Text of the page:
Gender in Nouns
Conveying gender in English nouns
In many other languages, especially the Romance languages (such as French, Spanish, and Italian), a large number of nouns are coded as being either feminine or masculine.
This used to be the case in Old English as well, but in modern English only certain nouns that describe a person who performs an action are inflected for gender. This is usually achieved by changing the end of the word to a feminine suffix, such as “-ess,” “-ine,” and “-trix.” Words are less commonly changed to specifically reflect masculine gender, but the few that do use the suffixes “-er” or “-or.”
Making a noun feminine
Of the nouns that decline to mark gender, most do so to indicate the noun as being feminine. However, even this practice is becoming less common in modern English.
The most common suffix used to mark feminine nouns is “-ess.” It is used primarily to identify a professional, noble, royal, or religious title of a woman. For example:
The use of “-ess” to distinguish females working in a certain profession is beginning to wane, giving way to the basic masculine form (actor is becoming more common to refer to both males and females) or a non-gendered alternative (flight attendant is now preferred to either steward (m) or stewardess (f)).
However, gendered titles of royalty, nobility, and religiosity are still common in modern English.
The other suffix most commonly recognized as being a feminine marker is “-ette,” due largely to its use in the term suffragette, the name given to supporters and advocates of women’s suffrage in the early 20th century (especially in Britain).
Two other words commonly distinguished as feminine using this suffix are bachelorette (a young unmarried woman, used especially in the context of “bachelorette parties”) and brunette (a girl or woman with brown hair), both of which terms are still widely used in modern English today.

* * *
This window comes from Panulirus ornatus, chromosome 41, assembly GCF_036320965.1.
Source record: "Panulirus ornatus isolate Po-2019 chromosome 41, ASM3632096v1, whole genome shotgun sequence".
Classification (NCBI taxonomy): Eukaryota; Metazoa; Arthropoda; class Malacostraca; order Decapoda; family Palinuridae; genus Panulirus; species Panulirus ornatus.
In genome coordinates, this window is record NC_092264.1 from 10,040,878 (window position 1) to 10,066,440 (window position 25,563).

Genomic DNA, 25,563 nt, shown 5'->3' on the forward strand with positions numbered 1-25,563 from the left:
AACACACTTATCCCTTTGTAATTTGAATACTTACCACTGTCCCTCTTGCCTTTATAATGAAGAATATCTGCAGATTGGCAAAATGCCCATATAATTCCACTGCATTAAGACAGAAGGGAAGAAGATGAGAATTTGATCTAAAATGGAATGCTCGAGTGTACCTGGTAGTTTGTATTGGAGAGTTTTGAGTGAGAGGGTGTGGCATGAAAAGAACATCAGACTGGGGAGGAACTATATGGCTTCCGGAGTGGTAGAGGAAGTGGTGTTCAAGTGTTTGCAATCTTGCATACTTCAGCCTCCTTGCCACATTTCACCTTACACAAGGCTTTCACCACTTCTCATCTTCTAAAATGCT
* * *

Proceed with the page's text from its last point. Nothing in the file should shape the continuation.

Other than the above examples, though, “-ette” is more commonly used to refer to non-gendered items that are small or diminutive, such as cigarette, kitchenette, novelette, launderette, cassette, and so on.
Other feminine suffixes
Other than “-ess” and “-ette,” the only extant suffixes that exist to signify femininity are “-ine,” used to form heroine (from hero), and “-trix,” which almost only appears in old-fashioned or legalistic terms, such as aviatrix (from aviator), executrix (from executor), or mediatrix (from mediator).
Making a noun masculine
Nouns that are, were, or can be distinguished between feminine and masculine genders are often masculine in their basic form. These tend to end in “-er” or “-or” to denote someone who performs the action of a verb. For example:
Increasingly in modern English, the distinction of the above terms as being solely or inherently masculine is fading away, and the terms refer to anyone—regardless of gender identity—who performs such an action or role.
Uniquely, there is one word that is inherently feminine that can take the suffix “-er” to become masculine: we make the inherently feminine word widow (meaning a woman whose spouse had died) masculine by adding “-er”—widower (a man whose spouse has died).
Nouns with inherent gender identity
There is a relatively small amount of nouns in English that are inherently gendered because they describe members of the male or female sex; they do not use suffixes to alter the meaning of an existing word. Most commonly, they are terms describing familial, social, or sometimes royal titles.
Below is a list of common (but by no means exhaustive) examples:
groom (less commonly, bridegroom)
We also have specific gendered words to identify male and female members of animal types. Although some are dependent on the use of suffixes (for instance, a female lion is a lioness), many are totally unique words specific to that gender. Here are a few common examples: